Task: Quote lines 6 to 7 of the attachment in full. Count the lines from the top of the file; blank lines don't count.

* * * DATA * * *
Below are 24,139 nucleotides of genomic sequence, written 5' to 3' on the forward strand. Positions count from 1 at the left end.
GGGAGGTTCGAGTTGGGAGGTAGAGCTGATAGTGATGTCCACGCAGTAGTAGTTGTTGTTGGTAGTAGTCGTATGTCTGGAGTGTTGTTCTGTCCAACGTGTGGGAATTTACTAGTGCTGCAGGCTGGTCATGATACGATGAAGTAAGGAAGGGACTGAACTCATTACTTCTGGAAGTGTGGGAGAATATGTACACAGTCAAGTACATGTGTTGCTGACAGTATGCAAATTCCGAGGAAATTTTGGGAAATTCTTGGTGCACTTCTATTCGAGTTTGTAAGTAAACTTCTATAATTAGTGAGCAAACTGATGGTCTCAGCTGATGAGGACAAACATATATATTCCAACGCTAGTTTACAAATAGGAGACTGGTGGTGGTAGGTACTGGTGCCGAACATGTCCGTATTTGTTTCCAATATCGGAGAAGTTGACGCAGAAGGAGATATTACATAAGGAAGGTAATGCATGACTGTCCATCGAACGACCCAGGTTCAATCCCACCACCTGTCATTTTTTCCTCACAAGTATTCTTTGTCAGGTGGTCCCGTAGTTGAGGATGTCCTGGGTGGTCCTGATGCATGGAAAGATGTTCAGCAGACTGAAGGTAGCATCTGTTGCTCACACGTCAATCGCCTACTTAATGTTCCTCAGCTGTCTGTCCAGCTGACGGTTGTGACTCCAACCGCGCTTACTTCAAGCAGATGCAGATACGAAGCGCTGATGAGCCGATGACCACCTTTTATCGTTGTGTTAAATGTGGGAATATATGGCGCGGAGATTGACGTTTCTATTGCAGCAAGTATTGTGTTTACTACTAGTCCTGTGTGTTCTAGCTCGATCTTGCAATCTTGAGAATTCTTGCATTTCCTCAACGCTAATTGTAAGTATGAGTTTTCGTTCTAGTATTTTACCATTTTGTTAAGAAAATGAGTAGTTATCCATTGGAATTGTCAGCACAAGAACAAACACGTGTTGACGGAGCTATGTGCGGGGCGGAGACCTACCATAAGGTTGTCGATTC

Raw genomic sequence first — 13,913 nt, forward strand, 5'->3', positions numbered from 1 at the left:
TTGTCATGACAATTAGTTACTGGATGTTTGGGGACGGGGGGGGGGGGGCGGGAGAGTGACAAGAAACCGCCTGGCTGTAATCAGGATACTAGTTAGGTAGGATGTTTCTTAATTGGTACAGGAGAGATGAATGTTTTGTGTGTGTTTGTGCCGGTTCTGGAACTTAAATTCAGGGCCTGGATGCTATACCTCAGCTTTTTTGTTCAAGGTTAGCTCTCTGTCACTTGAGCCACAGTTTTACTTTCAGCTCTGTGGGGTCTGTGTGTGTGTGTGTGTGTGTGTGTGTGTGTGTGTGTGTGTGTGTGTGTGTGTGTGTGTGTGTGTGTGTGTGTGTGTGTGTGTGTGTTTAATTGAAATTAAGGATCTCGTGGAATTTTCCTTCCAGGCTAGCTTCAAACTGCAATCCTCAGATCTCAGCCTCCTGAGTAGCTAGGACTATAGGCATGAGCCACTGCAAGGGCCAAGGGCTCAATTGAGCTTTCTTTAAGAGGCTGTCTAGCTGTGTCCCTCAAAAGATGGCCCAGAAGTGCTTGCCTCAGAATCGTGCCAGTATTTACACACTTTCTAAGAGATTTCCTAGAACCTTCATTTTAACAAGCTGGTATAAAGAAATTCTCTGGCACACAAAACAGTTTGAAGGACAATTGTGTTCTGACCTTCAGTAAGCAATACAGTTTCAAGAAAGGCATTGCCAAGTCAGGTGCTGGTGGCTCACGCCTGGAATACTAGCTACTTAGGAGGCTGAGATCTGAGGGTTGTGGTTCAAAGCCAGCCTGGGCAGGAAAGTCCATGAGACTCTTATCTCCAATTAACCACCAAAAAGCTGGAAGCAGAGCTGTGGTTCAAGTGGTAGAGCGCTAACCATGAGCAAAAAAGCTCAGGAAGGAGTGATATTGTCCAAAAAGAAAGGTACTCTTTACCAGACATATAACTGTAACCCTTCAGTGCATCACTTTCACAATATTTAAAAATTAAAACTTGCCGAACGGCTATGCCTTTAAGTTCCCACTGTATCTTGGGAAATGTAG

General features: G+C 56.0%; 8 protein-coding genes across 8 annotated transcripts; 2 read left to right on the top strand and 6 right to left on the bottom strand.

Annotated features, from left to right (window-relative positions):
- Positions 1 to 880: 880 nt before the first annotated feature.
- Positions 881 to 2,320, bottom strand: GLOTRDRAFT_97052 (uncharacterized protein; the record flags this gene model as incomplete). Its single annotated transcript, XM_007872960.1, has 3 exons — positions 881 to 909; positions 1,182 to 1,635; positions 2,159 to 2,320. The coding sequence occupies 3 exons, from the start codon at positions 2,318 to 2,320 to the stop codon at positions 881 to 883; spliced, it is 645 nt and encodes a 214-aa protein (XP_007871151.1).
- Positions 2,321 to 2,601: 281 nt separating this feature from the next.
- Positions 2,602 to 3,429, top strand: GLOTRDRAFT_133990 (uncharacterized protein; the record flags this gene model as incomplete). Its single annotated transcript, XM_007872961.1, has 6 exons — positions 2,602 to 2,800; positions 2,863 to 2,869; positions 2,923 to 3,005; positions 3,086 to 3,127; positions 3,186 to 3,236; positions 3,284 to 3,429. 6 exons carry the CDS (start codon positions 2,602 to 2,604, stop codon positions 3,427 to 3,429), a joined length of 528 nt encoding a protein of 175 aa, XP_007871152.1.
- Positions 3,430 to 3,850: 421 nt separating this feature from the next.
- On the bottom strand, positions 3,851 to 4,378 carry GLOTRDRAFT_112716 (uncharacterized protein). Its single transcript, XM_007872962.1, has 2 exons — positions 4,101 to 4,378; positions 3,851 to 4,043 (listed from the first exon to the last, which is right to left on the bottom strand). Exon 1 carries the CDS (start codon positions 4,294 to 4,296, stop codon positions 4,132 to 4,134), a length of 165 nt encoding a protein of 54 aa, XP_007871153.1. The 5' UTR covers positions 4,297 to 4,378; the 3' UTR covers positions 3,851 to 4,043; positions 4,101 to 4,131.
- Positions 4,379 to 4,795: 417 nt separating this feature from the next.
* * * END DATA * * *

Annotated features, from left to right (window-relative positions):
- Positions 1 to 880: 880 nt before the first annotated feature.